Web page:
Drizzle the sauce over the turkey and serve more sauce on the side.
Roasted Brussels Sprouts with Pancetta
- 6 slices pancetta
- 1 1/2 pounds Brussels sprouts
- 3 tablespoons extra virgin olive oil
- 3/4 teaspoon kosher salt
- 1/2 teaspoon freshly ground black pepper
- Balsamic vinegar
Preheat oven to 400 degrees F.
Cut the pancetta into small pieces and place on a sheet pan. Bake for 5 minutes. Pour off any accumulated fat.
Meanwhile, cut off the brown ends of the Brussels sprouts and pull off any yellow outer leaves. Mix them in a bowl with the olive oil, salt and pepper. Pour them on the sheet pan and toss with the pancetta. Roast for 35 to 40 minutes, until crisp on the outside and tender on the inside and the pancetta has browned, tossing occasionally. Sprinkle with more kosher salt, drizzle lightly with Balsamic vinegar. Serve immediately.
Sweet-Potato Meringue Pie
- 3 large sweet potatoes, peeled and cut into chunks
- pastry for a 9-inch pie crust
- 1/2 cup butter, softened
- 3/4 cup brown sugar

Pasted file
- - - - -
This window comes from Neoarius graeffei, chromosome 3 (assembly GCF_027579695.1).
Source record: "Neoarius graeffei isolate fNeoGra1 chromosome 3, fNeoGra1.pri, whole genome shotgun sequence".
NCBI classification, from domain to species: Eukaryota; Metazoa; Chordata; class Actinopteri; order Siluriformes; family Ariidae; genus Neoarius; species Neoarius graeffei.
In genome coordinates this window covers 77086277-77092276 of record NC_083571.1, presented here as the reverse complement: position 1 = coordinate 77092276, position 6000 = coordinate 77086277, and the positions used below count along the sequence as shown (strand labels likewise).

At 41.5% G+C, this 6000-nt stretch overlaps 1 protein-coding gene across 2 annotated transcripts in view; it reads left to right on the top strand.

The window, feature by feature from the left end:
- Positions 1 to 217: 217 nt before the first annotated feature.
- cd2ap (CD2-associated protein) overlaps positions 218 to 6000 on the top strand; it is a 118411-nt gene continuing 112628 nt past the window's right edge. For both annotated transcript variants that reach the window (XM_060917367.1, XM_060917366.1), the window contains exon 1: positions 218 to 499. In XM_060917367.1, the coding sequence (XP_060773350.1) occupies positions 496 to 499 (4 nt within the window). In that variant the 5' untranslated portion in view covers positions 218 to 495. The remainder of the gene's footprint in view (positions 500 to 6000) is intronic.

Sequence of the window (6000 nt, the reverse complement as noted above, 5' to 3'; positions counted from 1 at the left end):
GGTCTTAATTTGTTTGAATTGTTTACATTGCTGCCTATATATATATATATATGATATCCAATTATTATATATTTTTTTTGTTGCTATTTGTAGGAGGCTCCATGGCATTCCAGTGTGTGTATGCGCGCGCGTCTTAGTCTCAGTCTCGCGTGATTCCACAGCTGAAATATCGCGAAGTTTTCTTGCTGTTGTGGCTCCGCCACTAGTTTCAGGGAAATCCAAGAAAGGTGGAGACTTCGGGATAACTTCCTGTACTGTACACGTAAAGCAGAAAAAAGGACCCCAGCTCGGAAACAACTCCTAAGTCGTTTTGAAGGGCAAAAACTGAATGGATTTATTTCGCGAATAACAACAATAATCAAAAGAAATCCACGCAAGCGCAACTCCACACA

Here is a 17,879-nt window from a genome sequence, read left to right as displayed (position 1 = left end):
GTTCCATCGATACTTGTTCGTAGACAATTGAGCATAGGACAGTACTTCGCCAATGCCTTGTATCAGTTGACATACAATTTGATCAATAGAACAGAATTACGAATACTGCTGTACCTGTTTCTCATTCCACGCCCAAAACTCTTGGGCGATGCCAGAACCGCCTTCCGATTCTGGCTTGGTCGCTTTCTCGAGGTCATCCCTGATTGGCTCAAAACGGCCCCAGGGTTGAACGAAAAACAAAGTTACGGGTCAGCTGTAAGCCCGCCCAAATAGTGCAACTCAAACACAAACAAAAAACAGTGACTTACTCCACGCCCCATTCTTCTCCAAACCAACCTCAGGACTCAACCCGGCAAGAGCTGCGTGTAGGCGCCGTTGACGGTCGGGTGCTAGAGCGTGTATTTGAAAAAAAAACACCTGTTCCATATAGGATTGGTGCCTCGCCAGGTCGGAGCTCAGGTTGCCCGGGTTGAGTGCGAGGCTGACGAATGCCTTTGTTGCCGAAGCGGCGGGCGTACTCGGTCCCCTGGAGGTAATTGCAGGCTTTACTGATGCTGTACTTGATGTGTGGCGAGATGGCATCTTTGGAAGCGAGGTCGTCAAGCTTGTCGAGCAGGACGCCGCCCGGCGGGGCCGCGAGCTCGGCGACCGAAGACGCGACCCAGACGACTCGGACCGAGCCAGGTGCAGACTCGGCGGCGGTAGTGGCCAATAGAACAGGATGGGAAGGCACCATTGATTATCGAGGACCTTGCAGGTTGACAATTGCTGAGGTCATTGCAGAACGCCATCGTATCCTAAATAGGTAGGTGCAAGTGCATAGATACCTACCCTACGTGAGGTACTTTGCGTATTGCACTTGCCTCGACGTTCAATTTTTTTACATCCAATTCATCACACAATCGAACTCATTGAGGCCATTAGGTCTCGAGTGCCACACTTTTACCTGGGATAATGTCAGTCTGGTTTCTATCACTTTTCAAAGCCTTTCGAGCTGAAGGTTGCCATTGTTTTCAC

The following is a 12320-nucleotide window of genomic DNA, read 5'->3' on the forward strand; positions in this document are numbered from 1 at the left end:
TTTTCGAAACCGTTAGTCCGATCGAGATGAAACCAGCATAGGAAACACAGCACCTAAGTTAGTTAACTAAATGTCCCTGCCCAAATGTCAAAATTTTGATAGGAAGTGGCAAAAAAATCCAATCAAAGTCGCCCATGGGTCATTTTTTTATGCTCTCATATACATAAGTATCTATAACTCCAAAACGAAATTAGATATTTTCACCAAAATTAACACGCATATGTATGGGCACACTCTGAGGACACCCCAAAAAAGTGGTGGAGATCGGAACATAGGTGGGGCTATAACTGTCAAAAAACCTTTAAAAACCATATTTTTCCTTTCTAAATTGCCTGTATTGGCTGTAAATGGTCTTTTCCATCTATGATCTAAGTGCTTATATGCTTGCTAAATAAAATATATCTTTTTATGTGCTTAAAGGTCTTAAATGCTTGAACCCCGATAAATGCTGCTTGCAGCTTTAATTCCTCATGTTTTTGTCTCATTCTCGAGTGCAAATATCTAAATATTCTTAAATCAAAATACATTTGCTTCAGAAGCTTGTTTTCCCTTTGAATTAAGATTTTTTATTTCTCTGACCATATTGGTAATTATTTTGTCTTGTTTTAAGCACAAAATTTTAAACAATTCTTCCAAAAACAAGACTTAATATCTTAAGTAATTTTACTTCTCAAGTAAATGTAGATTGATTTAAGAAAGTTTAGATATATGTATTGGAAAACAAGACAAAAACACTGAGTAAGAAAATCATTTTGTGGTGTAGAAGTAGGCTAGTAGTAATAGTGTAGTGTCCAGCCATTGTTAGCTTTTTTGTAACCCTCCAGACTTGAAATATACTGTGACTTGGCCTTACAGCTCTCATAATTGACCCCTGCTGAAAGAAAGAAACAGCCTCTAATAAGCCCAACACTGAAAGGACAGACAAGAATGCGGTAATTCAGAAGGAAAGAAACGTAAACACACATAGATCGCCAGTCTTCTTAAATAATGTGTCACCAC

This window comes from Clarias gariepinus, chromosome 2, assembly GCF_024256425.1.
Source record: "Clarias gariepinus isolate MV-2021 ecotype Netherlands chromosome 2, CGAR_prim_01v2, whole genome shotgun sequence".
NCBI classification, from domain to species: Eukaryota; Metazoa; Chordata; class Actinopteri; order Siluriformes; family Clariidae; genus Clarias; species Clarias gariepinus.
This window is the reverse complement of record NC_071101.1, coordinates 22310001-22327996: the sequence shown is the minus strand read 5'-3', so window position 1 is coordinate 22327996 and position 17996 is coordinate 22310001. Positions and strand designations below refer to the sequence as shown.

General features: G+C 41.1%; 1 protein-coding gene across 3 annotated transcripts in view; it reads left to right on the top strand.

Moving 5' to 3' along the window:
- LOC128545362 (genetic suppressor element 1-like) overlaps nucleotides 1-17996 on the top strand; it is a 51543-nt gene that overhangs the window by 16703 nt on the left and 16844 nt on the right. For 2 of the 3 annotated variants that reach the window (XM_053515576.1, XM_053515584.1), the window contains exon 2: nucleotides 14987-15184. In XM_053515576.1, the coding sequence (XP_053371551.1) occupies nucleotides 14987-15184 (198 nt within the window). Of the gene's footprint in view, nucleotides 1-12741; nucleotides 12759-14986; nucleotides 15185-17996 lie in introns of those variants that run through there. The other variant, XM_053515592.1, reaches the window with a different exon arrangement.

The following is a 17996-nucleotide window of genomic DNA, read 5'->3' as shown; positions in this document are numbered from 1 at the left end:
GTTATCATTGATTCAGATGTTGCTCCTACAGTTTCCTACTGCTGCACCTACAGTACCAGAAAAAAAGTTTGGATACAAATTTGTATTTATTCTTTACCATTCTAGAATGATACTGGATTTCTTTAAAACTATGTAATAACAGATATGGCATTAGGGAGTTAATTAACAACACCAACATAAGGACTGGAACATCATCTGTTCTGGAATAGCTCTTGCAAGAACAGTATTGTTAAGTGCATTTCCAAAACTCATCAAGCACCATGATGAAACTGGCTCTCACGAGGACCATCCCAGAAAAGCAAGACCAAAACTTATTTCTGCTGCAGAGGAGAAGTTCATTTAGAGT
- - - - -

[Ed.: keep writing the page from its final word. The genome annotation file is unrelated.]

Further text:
- 1/2 teaspoon salt
- 1/4 heavy cream
- 4 eggs, separated whites reserved for meringue
- 1 teaspoon ground cinnamon
- 1 teaspoon vanilla extract
- 1 cup sugar
- 4 reserved egg whites
- Dash salt
- 1 teaspoon vanilla extract
Place the sweet potatoes into a large pot and cover with water. Bring to a boil over high heat, then reduce heat to medium-low, cover, and simmer until tender, about 20 minutes. Drain and allow to steam dry for a minute or two. Transfer the sweet potatoes into a mixing bowl and allow to cool for about 10 minutes.
Preheat oven to 350F.
Line a 9-inch pie dish with the unbaked pie crust.
Mash the sweet potatoes until smooth and mix in butter, the brown sugar, salt, cream, egg yolks, cinnamon and vanilla extract. Pour the filling into the pie crust.
Bake in the preheated oven until the filling is set and the pie crust is beginning to brown, 25 to 30 minutes.
While the pie is baking, combine the sugar and 1/3 cup water in a small saucepan, making sure there are no sugar crystals clinging to the sides of the pan. Place over medium heat, and cook until bubbles thicken.
While the sugar is cooking, whisk the egg whites and salt in the bowl of a mixer to medium peaks.
When the syrup reaches 240 degrees on a candy thermometer, remove from the heat and stream it slowly down the side of the mixer bowl into the whites while whisking on high speed. Continue whisking until very stiff and beginning to get warm. Add the vanilla and mix lightly.
Remove the pie from the oven and place the meringue on top of the pie, making decorative swirls. Return to oven, and bake until the meringue turns golden brown, about 10 minutes, watching carefully to avoid burning. Allow to cool before serving.